Flaming Pit

On December 3, 1958, Harry L. Hilleary opened the first Flaming Pit restaurant at 8135 Clayton Road, across from Stix Westroads. The steakhouse was an instant success, and that success was Hilleary's undoing.

Harry Hilleary grew up in Webster Groves. He was an honor graduate at Webster Groves High School, where he played football and was captain of the basketball team. In 1941, he entered Cornell University where, after a hiatus of two years of duty as an ensign aboard a destroyer in World War II, he graduated with a degree in chemical engineering in 1947.

Hilleary worked seven years for Standard Oil of Indiana at the Wood River refinery. However, an interest in business and an urge for independence prompted him to seek a law degree. For five of his seven years with Standard Oil he attended classes three nights a week at St. Louis University. He graduated cum laude in 1954 at the head of his class and opened his own law office over a drugstore in Jennings.

Hilleary's first venture into the food business came in 1954. At the suggestion of his younger brother, Donald, a partnership was formed to purchase Nesler’s Restaurant at the corner of Euclid and Parkview. Donald Hilleary, a successful Clayton attorney, had kept books for the restaurant while attending law school and thought the place had profit possibilities even though the owner was being pressured by creditors.

"Each of the four partners put up $1300 and we all worked at painting and fixing up the place ourselves," Hilleary recalled. "I wasn’t doing much in the law business so I was the one who spent most of the time supervising the operation."

When the restaurant started doing a good business and turning a profit, Hilleary developed an appetite for more of the same.

"We bought a couple of other places that had been notably unsuccessful, putting a little cash down and signing notes for the balance. We were always intrigued with the possibilities they presented – on paper," Hilleary said.

"In our early operations, we had to rely on people with experience in the restaurant business for advice and this sometimes proved a mistake." He eventually was convinced that to be successful it was necessary to come up with a food business he could understand and control.

By 1956, Hilleary and his partners decided they knew enough about the restaurant business to go "big time" and they purchased Fredrik’s Cafe in the theater area on North Grand. A prosperous operation during World War II, the restaurant had fallen on hard times. Hilleary and his associates thought they could reverse the trend.

"This proved to be a disaster," Hilleary said, "but it was also a turning point because we really learned about the food business with this place." The restaurant was a disaster because after spending a substantial amount to make Fredrik’s a high-priced operation, they could not get the food and service standards high enough to warrant the prices.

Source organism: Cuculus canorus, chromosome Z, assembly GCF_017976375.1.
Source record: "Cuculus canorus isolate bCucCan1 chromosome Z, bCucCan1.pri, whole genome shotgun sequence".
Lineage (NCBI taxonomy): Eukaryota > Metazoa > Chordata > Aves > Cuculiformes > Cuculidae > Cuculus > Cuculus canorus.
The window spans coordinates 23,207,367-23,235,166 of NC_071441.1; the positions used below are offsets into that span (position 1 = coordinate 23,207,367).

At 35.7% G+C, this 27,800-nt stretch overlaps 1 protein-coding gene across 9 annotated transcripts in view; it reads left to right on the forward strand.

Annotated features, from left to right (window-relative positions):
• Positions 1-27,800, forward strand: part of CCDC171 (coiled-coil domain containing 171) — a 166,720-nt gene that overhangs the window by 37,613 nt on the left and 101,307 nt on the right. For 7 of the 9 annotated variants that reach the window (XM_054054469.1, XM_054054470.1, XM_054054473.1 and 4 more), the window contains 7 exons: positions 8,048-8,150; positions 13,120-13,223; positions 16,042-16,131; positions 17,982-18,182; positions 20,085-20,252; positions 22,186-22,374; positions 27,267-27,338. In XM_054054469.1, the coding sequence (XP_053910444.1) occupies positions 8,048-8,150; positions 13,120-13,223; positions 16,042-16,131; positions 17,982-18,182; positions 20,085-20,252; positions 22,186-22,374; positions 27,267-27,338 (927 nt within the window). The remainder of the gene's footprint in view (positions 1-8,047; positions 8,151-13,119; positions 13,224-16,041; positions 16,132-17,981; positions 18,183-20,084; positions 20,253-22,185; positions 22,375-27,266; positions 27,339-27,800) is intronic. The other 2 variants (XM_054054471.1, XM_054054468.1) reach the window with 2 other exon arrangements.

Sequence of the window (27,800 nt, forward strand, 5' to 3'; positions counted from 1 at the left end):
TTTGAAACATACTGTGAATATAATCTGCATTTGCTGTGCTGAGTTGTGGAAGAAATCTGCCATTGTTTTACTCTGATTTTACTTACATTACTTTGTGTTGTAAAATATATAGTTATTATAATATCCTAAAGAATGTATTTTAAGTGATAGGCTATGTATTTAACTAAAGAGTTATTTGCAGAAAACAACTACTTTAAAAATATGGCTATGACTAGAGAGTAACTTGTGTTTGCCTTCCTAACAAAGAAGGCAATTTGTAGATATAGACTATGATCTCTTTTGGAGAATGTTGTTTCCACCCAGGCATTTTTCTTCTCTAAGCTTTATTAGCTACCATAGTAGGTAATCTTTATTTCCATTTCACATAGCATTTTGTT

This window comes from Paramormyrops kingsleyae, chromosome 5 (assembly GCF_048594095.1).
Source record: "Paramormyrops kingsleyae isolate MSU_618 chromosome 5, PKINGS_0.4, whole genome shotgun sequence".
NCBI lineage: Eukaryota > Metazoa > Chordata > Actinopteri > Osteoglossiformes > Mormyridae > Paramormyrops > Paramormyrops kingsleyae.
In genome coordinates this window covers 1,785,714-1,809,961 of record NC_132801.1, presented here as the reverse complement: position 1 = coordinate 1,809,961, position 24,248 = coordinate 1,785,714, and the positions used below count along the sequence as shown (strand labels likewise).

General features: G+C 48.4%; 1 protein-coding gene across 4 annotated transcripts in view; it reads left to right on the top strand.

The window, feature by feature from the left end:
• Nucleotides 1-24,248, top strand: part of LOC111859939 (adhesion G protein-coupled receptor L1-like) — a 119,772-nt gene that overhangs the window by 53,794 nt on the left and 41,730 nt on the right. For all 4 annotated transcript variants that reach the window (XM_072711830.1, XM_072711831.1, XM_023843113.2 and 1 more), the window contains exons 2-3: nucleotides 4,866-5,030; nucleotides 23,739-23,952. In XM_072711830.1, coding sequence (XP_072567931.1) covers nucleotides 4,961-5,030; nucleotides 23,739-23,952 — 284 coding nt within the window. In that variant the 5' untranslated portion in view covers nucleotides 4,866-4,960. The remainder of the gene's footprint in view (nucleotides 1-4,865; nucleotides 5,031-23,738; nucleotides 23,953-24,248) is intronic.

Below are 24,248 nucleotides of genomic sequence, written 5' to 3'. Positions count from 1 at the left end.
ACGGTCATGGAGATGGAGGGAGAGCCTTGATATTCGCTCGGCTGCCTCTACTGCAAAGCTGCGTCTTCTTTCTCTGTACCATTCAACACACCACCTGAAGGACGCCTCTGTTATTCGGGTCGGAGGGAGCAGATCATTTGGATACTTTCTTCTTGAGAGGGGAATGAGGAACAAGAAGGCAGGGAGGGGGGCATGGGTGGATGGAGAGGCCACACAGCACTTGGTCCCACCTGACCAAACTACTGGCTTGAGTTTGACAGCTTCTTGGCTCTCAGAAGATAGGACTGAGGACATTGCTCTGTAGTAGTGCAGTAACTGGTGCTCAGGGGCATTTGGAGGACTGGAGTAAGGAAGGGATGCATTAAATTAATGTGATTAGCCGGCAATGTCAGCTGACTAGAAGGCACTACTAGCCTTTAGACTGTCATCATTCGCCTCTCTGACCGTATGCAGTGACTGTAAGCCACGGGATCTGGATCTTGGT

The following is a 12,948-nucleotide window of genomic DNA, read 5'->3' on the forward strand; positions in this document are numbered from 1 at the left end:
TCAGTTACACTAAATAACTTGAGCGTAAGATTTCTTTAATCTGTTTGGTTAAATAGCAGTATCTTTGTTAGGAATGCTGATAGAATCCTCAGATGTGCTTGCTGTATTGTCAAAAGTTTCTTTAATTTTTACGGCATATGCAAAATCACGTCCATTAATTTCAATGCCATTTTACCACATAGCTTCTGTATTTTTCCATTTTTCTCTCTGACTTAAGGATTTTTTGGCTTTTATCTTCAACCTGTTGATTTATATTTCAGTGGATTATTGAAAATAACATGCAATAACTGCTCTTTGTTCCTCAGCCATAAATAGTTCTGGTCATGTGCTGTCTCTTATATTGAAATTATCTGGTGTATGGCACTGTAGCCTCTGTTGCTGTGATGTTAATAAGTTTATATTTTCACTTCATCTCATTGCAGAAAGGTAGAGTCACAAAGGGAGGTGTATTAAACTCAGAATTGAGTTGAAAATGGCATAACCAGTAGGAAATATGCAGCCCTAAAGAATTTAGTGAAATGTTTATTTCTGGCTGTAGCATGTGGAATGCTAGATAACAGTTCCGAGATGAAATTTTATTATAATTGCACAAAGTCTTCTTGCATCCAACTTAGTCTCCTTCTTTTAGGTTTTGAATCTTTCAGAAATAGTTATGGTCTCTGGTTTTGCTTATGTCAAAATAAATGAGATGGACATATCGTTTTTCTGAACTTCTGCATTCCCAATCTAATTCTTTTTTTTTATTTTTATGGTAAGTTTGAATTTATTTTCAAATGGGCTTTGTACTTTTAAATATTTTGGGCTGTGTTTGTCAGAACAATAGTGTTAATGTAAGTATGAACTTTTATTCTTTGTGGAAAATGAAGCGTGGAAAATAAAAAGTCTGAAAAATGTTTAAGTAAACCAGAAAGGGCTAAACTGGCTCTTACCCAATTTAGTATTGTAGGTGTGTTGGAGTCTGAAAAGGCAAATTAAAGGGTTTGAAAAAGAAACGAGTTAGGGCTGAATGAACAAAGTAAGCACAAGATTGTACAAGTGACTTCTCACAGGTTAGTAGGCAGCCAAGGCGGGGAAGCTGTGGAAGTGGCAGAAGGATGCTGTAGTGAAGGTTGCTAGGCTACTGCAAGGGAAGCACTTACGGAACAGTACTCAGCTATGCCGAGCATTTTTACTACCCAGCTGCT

Hilleary decided to design a restaurant that would offer a limited menu aimed at the family trade; he wanted to operate it with a minimum of labor; he wanted an operation that would not take a great deal of food "know how" to run.

In selecting a location for his restaurant, Hilleary wanted a high density residential area with nearby commercial trade to support luncheon business.

With these principles in mind, Hilleary opened the first Flaming Pit restaurant in 1958 at 8135 Clayton Road. His concept was to put a barbeque grill in a restaurant with maximum efficiency. His total investment was $50,000. In less than eight months the restaurant was doing business at the rate of $250,000 in sales per year.
 

Harry L. Hilleary St. Louis Post-Dispatch, December 4, 1958

Flaming Pit - 8135 Clayton Road

Hilleary tried to revive his failing Fredrik’s Cafe by converting it to his second Flaming Pit location in March of 1960. But this experiment was short-lived, and the Flaming Pit at 516 North Grand, across from the Fox Theatre, closed in early 1961.

But Hilleary was not deterred. He transferred personnel and equipment from North Grand to the Village Square Shopping Center in Hazelwood. An April 4, 1961 St. Louis Post-Dispatch article announced:

Northwest St. Louis County will get a taste of the "Old West" at the Flaming Pit Restaurant opening in the Village Square shopping center in Hazelwood.

Reminiscent of the era of the Old West when fine food was synonymous with family gatherings and relaxation, the new Flaming Pit is decorated with a western feeling. Homey, warm, informal, the focal point is family fun and fine food. The restaurant features a big open charcoal hearth where steaks are hickory charcoal broiled.